Bill’s life story is full of warning tales. It demonstrates how someone so knowledgeable in real estate can make small fortunes in many projects but lose their shirt when a deal goes sour or when the market dries up. In the last chapter, “Summing Up,” Bill opened up on what happened to him and his father, explaining the concept of “developer’s disease.”
“After suffering with my father through the demise of his company and personal bankruptcy, I was determined never to let that happen to me. Still, many years later, I, too, succumbed to what ultimately took him down. I call it developer’s disease.
Developer’s disease is a rare but highly contagious condition that afflicts certain developers. They hire the best architects. Their projects are the most admired. They’re financially very successful. They start with one project at a time. Then one project grows into another and another until they have many projects—some would say too many—underway. They begin to take on the most difficult projects, not just to put up buildings but remaking whole neighborhoods. Their goal is no longer making money; it’s being a savior. And they are treated royally for their pains. Based on their sterling records, financial institutions rush to provide money, and investors clamor to partner on their projects. And then, just as these developers are riding high, invincible, a deal goes sour or the market turns, and their luck runs out. Developer’s disease mows them down.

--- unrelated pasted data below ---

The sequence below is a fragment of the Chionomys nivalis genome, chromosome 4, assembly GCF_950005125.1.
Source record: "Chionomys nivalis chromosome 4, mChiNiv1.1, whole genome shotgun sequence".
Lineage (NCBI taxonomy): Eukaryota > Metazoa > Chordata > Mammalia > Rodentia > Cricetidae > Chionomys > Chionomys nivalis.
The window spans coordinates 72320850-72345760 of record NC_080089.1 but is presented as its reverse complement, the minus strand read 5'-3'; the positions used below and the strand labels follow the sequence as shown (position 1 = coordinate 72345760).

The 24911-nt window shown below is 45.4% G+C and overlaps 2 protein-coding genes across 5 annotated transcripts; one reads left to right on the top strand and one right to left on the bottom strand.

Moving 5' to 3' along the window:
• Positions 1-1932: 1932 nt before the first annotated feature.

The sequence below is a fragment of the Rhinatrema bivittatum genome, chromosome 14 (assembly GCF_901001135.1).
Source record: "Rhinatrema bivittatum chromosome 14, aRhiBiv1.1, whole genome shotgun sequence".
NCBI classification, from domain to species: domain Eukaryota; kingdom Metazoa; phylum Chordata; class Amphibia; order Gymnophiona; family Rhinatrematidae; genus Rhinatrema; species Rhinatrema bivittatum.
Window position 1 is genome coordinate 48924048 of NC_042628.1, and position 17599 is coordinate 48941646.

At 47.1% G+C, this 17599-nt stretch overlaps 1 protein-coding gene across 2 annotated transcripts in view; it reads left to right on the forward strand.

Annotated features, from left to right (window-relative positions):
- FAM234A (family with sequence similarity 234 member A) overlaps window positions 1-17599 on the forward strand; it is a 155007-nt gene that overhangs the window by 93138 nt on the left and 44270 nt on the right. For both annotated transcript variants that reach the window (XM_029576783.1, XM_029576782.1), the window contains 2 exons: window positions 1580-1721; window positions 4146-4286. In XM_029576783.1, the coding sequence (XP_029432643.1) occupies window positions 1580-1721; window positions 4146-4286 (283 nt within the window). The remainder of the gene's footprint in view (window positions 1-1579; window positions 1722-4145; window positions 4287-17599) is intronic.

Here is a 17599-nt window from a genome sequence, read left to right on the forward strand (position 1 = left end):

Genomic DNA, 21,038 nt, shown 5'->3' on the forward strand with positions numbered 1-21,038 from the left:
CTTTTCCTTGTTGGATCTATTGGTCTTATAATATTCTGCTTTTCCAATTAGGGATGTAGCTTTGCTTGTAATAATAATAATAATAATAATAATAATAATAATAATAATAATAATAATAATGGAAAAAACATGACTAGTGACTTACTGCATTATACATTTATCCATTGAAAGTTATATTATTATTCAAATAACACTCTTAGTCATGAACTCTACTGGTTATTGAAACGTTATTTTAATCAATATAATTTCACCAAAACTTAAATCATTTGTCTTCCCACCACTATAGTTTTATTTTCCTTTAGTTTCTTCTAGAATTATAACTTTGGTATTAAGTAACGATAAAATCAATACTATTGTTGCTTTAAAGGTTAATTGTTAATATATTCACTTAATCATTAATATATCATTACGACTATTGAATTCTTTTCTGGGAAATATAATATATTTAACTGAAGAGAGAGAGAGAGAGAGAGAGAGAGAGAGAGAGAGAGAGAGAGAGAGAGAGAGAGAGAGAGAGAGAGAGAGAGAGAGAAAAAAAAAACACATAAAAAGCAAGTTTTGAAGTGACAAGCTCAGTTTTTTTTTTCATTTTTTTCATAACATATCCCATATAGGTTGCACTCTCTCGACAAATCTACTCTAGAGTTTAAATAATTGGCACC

That’s pretty much what happened to me. After a cautious start in the 1970s, by the middle of the 1980s, I was the busiest developer in New York City, with a full plate of deals in progress and a full-blown, if undiagnosed, case of developer’s disease…
…Were I to make my career over, I might undertake fewer projects, juggle fewer balls, and steer clear of personal guarantees. But I wouldn’t for a second choose another field. I can’t think of anything more challenging, more satisfying, more frustrating, and more fun than real estate development.”
“Bill would chase a deal, secure financing, and then pore over the plans with the architect. But as soon as the first shovel hit the ground, he moved on to the next deal.”
“One of the challenges in a renovation is something most people don’t think about: you have little control over the construction workers. When a new building goes up, construction proceeds in an orderly fashion, floor by floor. The floors’ sides remain open, so you can readily see who’s doing what, and where and when. But in renovations, workers are hard to track; they are all over the building at any given time. We found that some of them were hiding in rooms, literally sleeping on the job.”